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Open-source software is computer software whose source code is available under a copyright license that permits users to study, change, and improve the software, and to redistribute it in modified or unmodified form. It is the most prominent example of open source development.
One advantage of open source software is that it "provides a new forum for democratic action. As individuals and companies decide where to make improvements in the system, the collective desires of the community determine the overall direction of progress, and yet without compelling anyone. People with opinions about what direction is best can urge others to join in, request help, and in this way influence the overall direction of progress, but without any elections in which the majority overrule the minority." http://eu.conecta.it/paper/Advantages_open_source_soft.html
The greatest advantage of open source software is two-fold. The greatest advantage is that it creates a forum for dialog and democratic action, and closely behind that is the cooperative methods needed to insure the project's success. From a psychological point-of-view, with the production of open source softwar the world/group/individual is forced to step back from the lower root-stem (reticular activating system) competitive drives usually used to attain success within the competitive marketplace.Thus, with cooperative driven goals in place the individual uses the higher brain centers--the frontal lobes. This is not to say that Capitalism is a great evil, on the contrary, it is capitalism that has driven the current evolution of technology (remembering that the computer age started with the hippies in the Bay area,) but the synergistic effect of cooperative behavior is something the world culture could use a little more of. Furthermore, it was the competitive drive of corporate survival the led Apple Computers to introduce what is now a cultural icon, the iPod, and more recently the new Intel based Macs. The latter has given the consumer some very high powered computing power at some prices that the PC vendors are going to have to match now. Along with a cheaper and more powerful computer being available to the consumer, we are now able to make a real decesion on what type of operating system we want to drive the new Macs...will it be Mac OS or Windows? For the first time in computer history, we now have a hardware platform that can be driven by all of the major operating systems currently in the marketplace. Clearly the choice is now in the consumers hand and "technological democracy" is finally in place. Being able to choose between the big three operating systems: Mac OS, Windows, and Linux, it only seems appropriate that we as consumers be afforded the same oportunities regarding software selection. Only Linux is currently the only free one, and within the world of computer applications only open soure software is free.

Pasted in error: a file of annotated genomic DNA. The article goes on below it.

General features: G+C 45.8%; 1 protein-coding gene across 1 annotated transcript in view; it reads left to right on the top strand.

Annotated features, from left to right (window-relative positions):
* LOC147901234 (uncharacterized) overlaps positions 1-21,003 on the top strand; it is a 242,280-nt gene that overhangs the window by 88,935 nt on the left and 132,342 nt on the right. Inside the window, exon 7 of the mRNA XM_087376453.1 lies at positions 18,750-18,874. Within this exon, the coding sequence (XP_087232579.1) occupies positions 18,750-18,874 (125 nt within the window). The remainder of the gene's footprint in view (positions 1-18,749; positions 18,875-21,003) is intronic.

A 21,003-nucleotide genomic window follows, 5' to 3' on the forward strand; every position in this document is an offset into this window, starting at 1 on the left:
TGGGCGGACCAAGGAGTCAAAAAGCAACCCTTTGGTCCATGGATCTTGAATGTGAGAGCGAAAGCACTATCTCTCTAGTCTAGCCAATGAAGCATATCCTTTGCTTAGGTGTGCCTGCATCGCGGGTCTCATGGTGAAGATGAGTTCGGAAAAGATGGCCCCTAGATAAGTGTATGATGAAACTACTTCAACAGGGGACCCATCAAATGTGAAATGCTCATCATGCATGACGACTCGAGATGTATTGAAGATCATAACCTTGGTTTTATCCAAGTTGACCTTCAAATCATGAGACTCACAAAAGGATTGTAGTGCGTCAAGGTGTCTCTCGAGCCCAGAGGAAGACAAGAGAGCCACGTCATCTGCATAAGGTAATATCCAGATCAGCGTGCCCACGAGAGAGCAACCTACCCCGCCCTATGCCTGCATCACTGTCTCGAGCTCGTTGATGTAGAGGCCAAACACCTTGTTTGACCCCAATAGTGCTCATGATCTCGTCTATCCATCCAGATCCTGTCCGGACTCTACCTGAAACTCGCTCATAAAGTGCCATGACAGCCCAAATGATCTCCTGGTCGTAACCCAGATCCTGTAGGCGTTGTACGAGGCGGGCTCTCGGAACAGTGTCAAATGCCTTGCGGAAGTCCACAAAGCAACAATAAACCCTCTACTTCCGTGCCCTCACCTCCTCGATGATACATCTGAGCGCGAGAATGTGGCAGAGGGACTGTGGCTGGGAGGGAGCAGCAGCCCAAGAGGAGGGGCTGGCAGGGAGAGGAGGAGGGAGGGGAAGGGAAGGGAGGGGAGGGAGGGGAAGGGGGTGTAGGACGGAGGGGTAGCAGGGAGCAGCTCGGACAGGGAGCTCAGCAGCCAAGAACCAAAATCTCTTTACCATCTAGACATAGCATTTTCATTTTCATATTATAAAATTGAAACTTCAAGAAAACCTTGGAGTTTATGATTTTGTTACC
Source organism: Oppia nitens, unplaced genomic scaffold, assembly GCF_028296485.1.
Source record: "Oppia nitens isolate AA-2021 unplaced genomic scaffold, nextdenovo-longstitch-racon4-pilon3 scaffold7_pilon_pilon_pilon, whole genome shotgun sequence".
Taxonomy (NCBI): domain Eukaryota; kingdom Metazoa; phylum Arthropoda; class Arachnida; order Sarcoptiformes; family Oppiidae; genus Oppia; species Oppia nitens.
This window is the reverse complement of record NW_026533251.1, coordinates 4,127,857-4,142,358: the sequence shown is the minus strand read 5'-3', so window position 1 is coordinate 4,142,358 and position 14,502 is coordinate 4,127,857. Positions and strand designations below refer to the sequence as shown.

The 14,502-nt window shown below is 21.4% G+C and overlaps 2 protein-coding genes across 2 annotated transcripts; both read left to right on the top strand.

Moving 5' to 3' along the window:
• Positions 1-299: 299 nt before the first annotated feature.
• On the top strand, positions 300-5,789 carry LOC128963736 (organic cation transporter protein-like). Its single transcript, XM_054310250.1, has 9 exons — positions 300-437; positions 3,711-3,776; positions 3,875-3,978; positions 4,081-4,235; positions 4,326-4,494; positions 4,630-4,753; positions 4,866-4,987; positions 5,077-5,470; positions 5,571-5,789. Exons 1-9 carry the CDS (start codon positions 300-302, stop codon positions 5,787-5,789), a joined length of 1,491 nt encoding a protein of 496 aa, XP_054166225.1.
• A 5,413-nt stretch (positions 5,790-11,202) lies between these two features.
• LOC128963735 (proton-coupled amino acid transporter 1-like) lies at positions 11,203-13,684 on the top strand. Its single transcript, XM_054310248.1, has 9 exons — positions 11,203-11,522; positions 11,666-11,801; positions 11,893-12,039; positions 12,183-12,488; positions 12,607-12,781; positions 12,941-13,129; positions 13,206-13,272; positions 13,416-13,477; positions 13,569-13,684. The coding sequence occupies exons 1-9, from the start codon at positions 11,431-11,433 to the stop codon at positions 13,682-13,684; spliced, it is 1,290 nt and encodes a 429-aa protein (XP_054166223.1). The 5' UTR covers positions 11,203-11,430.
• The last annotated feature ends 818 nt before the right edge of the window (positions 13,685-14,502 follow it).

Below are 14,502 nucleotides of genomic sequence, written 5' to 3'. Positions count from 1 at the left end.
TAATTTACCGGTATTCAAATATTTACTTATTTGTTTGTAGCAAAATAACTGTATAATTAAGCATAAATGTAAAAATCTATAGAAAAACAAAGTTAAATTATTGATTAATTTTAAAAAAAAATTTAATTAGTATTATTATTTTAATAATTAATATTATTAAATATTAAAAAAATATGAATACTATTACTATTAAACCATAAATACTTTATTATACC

Open source software is the "radical" of the group...placing the pragmatic whims of the users first, and the eye candy second. The corporate driven apps put a lot of emphasis on eye candy, with practicality following close behind. A prime example is the new Windows Vista. Windows added some new tools, but a lot of emphasis has been place on Aero--the eye candy of the OS. With our eye on practicality let us look at some of the open source applications that are available to the consumer.
Over the years I have used many open source applications and have been using MS Word and WordPerfect since both made their way into the market place. Granted, OpenOffice may not have all of the eye candy, but it does have more than what is needed by the typical word processing end-user. Really, we as computer users need to step back and ask ourselves what do we really use in these various Office Suites. A word processor is all I personally need, and I question how many other users actually use spreadsheets, presentations, databases, and some form of publisher for making brochures. A small business may find a use for most of these apps, but the common household? I doubt it. Regardless, we as consumers have been led to believe that we need a compete office suite and like it or not, our new computer will come bundled with it whether we pay $59 or $399 for it. The current American psyche is one that beleives that we get what we pay for, and if it is free then it is not worth getting. Hogwash. Open source software is not only fully fuctional, but it is free. Here is where our renegade stereotype comes in...for it will require an adjustment of the American psyche to convince the public that yes, open source software is a viable market alternative.
Notepad ++ is light years beyond any text editor found embedded in any current operating systems, and is particulary well designed for the developer. There are numerous tools available for audio, video, and digital photography. Audacity is a great entry level audio recording tool. There are several other audio tools available. There is also the well know browser Firefox, as well as Amaya. One of the more powerful apps is GIMP (GNU Image Manipulation Program.)